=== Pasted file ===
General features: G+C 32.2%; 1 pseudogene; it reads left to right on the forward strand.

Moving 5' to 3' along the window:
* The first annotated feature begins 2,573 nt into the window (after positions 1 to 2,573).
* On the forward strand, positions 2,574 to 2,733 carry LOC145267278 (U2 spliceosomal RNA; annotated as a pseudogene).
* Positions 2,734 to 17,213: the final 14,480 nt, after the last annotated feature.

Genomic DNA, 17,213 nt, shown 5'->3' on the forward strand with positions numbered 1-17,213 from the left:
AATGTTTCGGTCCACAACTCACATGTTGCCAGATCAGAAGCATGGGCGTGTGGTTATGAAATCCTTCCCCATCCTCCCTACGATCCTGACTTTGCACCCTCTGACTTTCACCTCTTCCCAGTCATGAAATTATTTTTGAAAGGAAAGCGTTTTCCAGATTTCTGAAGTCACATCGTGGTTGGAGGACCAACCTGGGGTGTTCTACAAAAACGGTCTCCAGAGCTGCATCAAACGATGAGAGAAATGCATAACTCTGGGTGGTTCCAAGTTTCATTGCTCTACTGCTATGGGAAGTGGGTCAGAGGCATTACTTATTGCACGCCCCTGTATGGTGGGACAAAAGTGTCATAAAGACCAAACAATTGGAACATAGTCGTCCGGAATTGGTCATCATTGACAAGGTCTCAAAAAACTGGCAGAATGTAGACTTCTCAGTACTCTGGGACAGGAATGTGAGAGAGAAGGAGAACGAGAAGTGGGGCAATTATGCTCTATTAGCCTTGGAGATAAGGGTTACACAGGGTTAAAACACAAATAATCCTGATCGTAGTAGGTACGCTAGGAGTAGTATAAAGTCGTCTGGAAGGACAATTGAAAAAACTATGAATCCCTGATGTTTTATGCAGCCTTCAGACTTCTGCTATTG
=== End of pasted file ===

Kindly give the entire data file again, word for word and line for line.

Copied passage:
General features: G+C 32.2%; 1 pseudogene; it reads left to right on the forward strand.

Moving 5' to 3' along the window:
* The first annotated feature begins 2,573 nt into the window (after positions 1 to 2,573).
* On the forward strand, positions 2,574 to 2,733 carry LOC145267278 (U2 spliceosomal RNA; annotated as a pseudogene).
* Positions 2,734 to 17,213: the final 14,480 nt, after the last annotated feature.

Genomic DNA, 17,213 nt, shown 5'->3' on the forward strand with positions numbered 1-17,213 from the left:
AATGTTTCGGTCCACAACTCACATGTTGCCAGATCAGAAGCATGGGCGTGTGGTTATGAAATCCTTCCCCATCCTCCCTACGATCCTGACTTTGCACCCTCTGACTTTCACCTCTTCCCAGTCATGAAATTATTTTTGAAAGGAAAGCGTTTTCCAGATTTCTGAAGTCACATCGTGGTTGGAGGACCAACCTGGGGTGTTCTACAAAAACGGTCTCCAGAGCTGCATCAAACGATGAGAGAAATGCATAACTCTGGGTGGTTCCAAGTTTCATTGCTCTACTGCTATGGGAAGTGGGTCAGAGGCATTACTTATTGCACGCCCCTGTATGGTGGGACAAAAGTGTCATAAAGACCAAACAATTGGAACATAGTCGTCCGGAATTGGTCATCATTGACAAGGTCTCAAAAAACTGGCAGAATGTAGACTTCTCAGTACTCTGGGACAGGAATGTGAGAGAGAAGGAGAACGAGAAGTGGGGCAATTATGCTCTATTAGCCTTGGAGATAAGGGTTACACAGGGTTAAAACACAAATAATCCTGATCGTAGTAGGTACGCTAGGAGTAGTATAAAGTCGTCTGGAAGGACAATTGAAAAAACTATGAATCCCTGATGTTTTATGCAGCCTTCAGACTTCTGCTATTG